We need to talk about your credits

I recently met with a Kim Gibson, Chair of the Physiotherapy Board of Australia.  The Physiotherapt Board of Australia and AHPRA work in partnership to deliver the National Registration and Accreditation Scheme in Australia to regulate all Australian physiotherapists through protection of title rather than regulation of practice scope. I have also had the pleasure of meeting with and discussing these topics with Damon Newrick from the Physiotherapy Board of New Zealand and members of the Australian Physiotherapy Association Advanced Practice Network.

I equate theAustralian and New Zealand Boards to to the UKs HCPC. Discussions drift towards two opposing views of regulation. One view highlights that the majority of physiotherpaists will not be called to prove the quantity or quality of CPD and ongoing learning processes. This can allow poor practice to remain hidden and therefore can put patients at risk. This is the view I heard discussed on the recent Health Matters podcast with Sandra Harding and Sarah Tribe and to which I listened with interest. This view is also discussed within the Reforming Clinical Governance chapter of the MSK Reform Manifesto. 

The opposing view is that the risk level to the public from physiotherapy is minimal  with the majority of our intervention being education and movement based therefore the risk of serious harm to the public is minimal. This view suggests the bigger risk may be an overburdening of the profession which could have mental health impacts for staff and a wider societal impact if professionals feel this process is too burdensome and therefore leave the profession for periods of time or early.

In this view, regulation is a minimal requirement for safe practice and should not be too specifically tied to credentialing or educational credit structures. Within this approach credentialing is seperate to regualtion and it is credentialing processes which demonstrate a clinicians’ advanced level within a profession, unless Advanced (or Specialist as in NZ) becomes a regulated title.

I have been fortunte to hear Dr Richard Collier present his work with HEE on a number of occasions and we have discussed the potential difficulties in regulating advanced pracitce in the UK. My understanding from our discussions is that The Academy, which is being developed as a credentialing body for Advanced Clinical Practitioners, will provide a voluntary register for Advanced Clinical Practice but that this is not linked to a move to regulate Advanced Practice through The Academy or through HCPC.

The Academy would credential a level of practice rather than specific roles and this level of practice is often talked about as being at Level 7, in terms of an MSc or equivilent. It is reassuring to see this is mirrored in the educational achievements of advanced practice physiotherapists in other countries such as Australia and New Zealand.

The supporting documentation being released from the various UK organisations advocate strongly for the 4 pillars of advanced practice. However, this is not a model I have seen strongly replicated during my Fellowship interviews and discussions. In Queensland, practitioners working in Advanced Practice MSK settings are credentialed through a peer learning process which is purely clinically focused. In Victoria, practitioners working in these same settings work through a competency based portfolio framework supported by self-learning modules, this framework is again purely clinical.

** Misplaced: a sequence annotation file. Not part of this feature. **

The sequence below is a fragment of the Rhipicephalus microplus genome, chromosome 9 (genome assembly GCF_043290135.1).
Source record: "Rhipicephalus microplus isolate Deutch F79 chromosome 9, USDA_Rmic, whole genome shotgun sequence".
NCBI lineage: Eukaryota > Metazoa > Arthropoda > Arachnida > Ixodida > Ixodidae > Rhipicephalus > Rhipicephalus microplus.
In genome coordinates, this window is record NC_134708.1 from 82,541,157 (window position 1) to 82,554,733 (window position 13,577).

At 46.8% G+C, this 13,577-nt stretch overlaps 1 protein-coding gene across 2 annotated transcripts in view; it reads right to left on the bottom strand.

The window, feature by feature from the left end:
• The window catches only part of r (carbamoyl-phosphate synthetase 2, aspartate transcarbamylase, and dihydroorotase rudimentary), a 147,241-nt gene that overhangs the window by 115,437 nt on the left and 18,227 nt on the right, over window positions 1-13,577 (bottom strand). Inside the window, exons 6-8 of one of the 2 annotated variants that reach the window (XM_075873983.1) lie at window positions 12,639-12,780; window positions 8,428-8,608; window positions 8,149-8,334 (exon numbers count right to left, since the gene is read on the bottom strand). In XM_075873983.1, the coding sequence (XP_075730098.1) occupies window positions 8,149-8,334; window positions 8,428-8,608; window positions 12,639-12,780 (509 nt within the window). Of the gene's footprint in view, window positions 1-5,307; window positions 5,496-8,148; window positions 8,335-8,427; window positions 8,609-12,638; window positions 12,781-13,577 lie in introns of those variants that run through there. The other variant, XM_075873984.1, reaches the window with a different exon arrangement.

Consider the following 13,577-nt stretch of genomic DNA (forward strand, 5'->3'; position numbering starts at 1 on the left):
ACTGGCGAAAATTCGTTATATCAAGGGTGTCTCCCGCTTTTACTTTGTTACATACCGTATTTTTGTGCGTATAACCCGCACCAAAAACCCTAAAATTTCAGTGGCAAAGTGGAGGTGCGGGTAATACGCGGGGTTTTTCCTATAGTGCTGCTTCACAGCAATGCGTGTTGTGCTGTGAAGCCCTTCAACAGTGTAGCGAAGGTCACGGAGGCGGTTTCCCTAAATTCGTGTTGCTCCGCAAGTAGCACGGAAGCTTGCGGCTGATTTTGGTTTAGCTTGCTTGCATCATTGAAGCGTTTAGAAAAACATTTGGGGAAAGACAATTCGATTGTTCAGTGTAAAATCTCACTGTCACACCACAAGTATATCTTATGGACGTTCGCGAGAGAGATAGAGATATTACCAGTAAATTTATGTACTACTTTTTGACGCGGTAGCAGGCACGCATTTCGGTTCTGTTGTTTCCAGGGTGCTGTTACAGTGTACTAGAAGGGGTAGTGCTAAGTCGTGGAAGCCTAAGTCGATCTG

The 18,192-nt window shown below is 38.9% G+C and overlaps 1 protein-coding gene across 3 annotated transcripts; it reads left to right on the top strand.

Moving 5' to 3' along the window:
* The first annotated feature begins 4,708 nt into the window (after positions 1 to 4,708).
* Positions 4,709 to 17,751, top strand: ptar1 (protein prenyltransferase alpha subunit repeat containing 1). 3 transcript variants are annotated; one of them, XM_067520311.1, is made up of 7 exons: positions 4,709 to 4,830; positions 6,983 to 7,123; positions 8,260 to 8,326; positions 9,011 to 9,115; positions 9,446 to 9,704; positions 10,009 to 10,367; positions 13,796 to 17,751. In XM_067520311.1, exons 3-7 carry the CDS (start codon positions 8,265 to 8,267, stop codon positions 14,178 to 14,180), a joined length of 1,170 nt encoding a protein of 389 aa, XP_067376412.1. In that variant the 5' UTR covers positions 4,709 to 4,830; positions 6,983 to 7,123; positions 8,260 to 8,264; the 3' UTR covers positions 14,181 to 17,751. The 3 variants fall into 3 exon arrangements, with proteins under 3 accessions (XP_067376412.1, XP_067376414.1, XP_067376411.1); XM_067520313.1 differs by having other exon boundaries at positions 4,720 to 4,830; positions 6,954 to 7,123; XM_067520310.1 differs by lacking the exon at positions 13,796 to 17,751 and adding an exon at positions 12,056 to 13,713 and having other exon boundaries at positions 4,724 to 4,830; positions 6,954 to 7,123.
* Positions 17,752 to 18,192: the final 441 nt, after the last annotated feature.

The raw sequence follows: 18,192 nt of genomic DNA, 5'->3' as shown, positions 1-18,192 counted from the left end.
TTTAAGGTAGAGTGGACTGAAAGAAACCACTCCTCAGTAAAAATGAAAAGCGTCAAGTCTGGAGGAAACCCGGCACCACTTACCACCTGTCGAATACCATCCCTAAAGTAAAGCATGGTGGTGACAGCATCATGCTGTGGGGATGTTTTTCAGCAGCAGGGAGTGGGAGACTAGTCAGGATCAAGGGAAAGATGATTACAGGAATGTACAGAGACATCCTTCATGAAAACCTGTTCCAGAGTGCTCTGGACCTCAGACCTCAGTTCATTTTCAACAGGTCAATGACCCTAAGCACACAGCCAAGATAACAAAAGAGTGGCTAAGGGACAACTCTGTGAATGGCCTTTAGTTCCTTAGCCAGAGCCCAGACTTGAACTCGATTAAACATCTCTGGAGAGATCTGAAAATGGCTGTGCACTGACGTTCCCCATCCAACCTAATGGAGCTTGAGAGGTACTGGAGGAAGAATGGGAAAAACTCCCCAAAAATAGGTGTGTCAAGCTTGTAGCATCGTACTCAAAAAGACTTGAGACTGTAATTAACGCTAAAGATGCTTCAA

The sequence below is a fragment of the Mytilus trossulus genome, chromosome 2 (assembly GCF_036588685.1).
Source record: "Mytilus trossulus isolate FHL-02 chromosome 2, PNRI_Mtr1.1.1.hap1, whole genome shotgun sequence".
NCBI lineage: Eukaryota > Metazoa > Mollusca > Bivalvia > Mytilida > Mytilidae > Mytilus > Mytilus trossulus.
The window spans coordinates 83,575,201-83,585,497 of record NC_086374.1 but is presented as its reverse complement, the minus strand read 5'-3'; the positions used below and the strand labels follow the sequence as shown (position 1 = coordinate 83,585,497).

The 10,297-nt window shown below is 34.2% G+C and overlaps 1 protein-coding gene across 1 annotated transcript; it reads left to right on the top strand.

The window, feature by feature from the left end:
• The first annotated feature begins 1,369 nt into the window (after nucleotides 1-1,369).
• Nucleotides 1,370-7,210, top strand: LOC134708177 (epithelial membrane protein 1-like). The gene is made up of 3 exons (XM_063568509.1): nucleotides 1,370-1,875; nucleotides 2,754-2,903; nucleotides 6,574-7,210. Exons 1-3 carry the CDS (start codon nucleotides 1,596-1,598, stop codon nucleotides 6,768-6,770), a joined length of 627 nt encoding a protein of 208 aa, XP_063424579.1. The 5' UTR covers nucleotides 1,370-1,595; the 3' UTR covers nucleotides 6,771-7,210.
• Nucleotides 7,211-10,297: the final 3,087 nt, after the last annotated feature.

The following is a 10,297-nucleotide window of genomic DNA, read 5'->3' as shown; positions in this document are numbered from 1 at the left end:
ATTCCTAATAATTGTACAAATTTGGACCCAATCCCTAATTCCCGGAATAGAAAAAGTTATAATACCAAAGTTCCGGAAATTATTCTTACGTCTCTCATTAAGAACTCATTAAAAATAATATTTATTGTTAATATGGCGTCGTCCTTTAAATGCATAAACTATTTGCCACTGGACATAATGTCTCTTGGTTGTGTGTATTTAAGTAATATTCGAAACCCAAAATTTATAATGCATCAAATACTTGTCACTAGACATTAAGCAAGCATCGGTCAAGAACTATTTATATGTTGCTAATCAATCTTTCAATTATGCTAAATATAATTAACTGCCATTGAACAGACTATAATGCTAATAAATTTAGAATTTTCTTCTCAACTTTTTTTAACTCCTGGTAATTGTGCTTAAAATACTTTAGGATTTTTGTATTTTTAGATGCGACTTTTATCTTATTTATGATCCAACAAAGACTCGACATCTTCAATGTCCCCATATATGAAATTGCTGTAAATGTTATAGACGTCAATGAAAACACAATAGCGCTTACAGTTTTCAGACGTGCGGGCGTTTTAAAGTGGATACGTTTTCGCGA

My observation is that there are similarities between the regulation of Physiotherapy in these specific countries. All regulators explain that risk in our profession is low and therefore a light touch method is taken to regulation which should be the minimal standard of practice expected by a qualified physiotherapist. However, there are inconsistencies in how we manage accreditation of all qualified physiotherapists and very mixed approaches to the accreditation or recognition of clinicians with advanced skills or working in advanced practice environments.

It again comes back to terminology, we need to be mindful about whether we are talking about regulation, credentialing or governance.



One thought on “We need to talk about your credits

  1. Some valid comments throughout. My thoughts around these issues: All practice is within scope of practice as defined by the regulator eg. HCPC PBNZ. The annual practicing certification = scope of practice. You can’t say that credentialing and education and CPD are separate to regulation- they are regulation within the scope of practice. We’d question if a specialist and advanced practitioner could evidence competency under general scope eg. inpatient ICU, NICU, if they have been say in msk practice for 5-10 years, that was my point in previous tweets. Protected titles- the public have to know what they are getting. Remuneration- our specialists are collecting $400NZD per new patient, you should be remunerated for what is essentially working as a non-surgical consultant. Autonomous practice big in NZ, how they are taught. Not too sure how all of this equates to the UK situation, your authorities seem to be fixed regarding maintenance of one scope *physiotherapist* and I consider that is negative and inconsistent with general scope competencies. Rant over!!


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